Israel accused of placing spy devices near White House: Report
Iran Press TV
Thu Sep 12, 2019 01:38PM
The US government has concluded within the past two years that Israel has been placing surveillance devices near the White House and other sensitive locations around Washington, DC, according to a US media outlet.
In contrast to other instances of foreign spying, however, President Donald Trump's administration has not rebuked Israel, and there were no consequences for the regime's behavior, Politico reported on Thursday, citing three former senior US officials with knowledge of the matter.
The miniature surveillance devices, colloquially known as "StingRays," mimic regular cell towers to fool cell phones into giving them their locations and identity information. Formally called international mobile subscriber identity-catchers or IMSI-catchers, they also can capture the contents of calls and data use.
The devices were likely intended to spy on President Donald Trump, one of the former officials said, as well as his top aides and closest associates -- though it's not clear whether the Israeli efforts were successful.
Trump is reputed to be lax in observing White House security protocols. POLITICO reported in May 2018 that the president often used an insufficiently secured cell phone to communicate with friends and confidants.
The New York Times subsequently reported in October 2018 that "Chinese spies are often listening" to Trump's cell-phone calls, prompting the president to slam the story as "so incorrect I do not have time here to correct it."
The report said that in May 2018, officials at the US Department of Homeland Security discovered evidence of the surveillance devices around the US capital, but weren't able to attribute the devices to specific entities.
However, based on a detailed forensic analysis, the FBI and other intelligence agencies working on the case felt confident that Israeli agents had placed the devices, according to the report.
Israeli Prime Minister Benjamin Netanyahu's office issued a statement on the report, calling the accusation "a blatant lie."
A spokesperson for Israel's embassy in Washington, Elad Strohmayer, also denied that Israel placed the devices. "These allegations are absolute nonsense. Israel doesn't conduct espionage operations in the United States, period," he said.
But former US officials with deep experience dealing with intelligence matters scoff at the Israeli claim.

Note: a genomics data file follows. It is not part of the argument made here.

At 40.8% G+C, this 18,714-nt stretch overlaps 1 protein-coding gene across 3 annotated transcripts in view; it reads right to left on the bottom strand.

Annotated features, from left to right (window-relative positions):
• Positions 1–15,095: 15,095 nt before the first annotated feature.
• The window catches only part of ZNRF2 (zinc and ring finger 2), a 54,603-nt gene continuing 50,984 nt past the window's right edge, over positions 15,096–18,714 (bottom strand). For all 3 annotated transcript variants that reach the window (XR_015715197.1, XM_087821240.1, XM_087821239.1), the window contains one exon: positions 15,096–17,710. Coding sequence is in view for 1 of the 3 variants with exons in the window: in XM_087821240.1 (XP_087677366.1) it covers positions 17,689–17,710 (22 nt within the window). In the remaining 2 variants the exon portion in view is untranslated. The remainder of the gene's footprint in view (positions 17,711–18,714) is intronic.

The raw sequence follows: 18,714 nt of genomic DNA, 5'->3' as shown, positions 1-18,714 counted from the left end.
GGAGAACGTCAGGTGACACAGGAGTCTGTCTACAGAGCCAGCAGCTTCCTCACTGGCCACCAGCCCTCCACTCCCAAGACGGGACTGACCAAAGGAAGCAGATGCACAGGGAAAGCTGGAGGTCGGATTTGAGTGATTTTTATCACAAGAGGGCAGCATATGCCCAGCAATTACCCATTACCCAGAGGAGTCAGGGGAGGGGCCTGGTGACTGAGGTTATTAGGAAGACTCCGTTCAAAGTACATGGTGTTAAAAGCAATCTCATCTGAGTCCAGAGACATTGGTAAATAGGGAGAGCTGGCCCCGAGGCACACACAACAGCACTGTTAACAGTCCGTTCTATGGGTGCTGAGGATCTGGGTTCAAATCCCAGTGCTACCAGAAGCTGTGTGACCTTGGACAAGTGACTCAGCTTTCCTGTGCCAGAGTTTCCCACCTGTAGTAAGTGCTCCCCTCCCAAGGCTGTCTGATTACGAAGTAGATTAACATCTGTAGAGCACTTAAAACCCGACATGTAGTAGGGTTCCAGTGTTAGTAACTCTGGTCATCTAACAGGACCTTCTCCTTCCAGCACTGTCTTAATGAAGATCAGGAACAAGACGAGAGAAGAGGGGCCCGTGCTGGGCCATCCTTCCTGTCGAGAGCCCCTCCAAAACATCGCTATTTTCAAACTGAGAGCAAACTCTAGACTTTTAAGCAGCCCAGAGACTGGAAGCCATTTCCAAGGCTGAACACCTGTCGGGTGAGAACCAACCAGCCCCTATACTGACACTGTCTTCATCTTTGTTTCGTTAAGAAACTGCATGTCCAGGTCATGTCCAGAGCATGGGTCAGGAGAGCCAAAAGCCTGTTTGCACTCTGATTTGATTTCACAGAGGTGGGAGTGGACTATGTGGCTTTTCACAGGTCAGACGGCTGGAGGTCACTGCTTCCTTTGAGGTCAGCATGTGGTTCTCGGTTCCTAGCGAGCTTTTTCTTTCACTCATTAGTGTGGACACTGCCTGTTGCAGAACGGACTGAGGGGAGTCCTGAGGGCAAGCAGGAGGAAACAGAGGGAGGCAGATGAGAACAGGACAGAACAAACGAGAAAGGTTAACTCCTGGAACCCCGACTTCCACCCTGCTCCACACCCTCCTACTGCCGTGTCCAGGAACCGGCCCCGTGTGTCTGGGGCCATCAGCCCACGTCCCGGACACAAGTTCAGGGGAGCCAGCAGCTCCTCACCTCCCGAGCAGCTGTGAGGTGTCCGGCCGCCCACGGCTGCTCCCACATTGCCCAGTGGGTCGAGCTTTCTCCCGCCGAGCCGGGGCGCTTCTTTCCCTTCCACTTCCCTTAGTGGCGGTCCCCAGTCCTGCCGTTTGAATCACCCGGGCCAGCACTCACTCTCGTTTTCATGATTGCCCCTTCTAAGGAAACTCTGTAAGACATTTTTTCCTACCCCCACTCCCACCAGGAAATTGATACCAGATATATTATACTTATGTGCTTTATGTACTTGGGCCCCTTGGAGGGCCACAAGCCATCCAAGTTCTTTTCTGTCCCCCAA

One former senior intelligence official noted that after the FBI and other agencies concluded that the Israelis were most likely responsible for the devices, the Trump administration took no action to punish or even privately scold the Israeli government.
"The reaction ... was very different than it would have been in the last administration," this person said, adding, "With the current administration, there are a different set of calculations in regard to addressing this."
The former senior intelligence official criticized how the administration handled the matter, remarking on the striking difference from past administrations, which likely would have at least issued a formal diplomatic reprimand to the foreign government condemning its actions.
"I'm not aware of any accountability at all," said the former official.
It was not the first time Israel has been accused of spying against its close ally. In 1986, Jonathan Pollard, a Jewish American citizen and US Navy analyst, was found guilty of espionage on behalf of Israel.
Pollard was sentenced to life in prison but freed in 2015 by then President Barack Obama. His spying activities continue to be a source of discomfort for US officials, with the US government refusing his request to immigrate to Israel.
The full scope of Pollard's activities have never been fully disclosed.
Pollard has been described by former US Defense Secretary Caspar Weinberger as one of the most damaging spies ever to operate in the United States.
Unconfirmed accounts over the years suggest that Pollard, who worked at the US Naval Intelligence Center for Counter Terrorism in Maryland, handed files to the Israelis, including documents relating to Arab troops, the Palestine Liberation Organization and alleged chemical and biological warfare programs conducted by Iraq, Libya and Syria.
The latest spying accusations come despite Trump's close ties with Netanyahu. The US president has made numerous policy moves favorable to Israel, such as moving the US embassy from Tel Aviv to Jerusalem al-Quds, recognizing Israeli sovereignty over the occupied Syrian territory of Golan Heights, and withdrawing the US from the Iran nuclear agreement.
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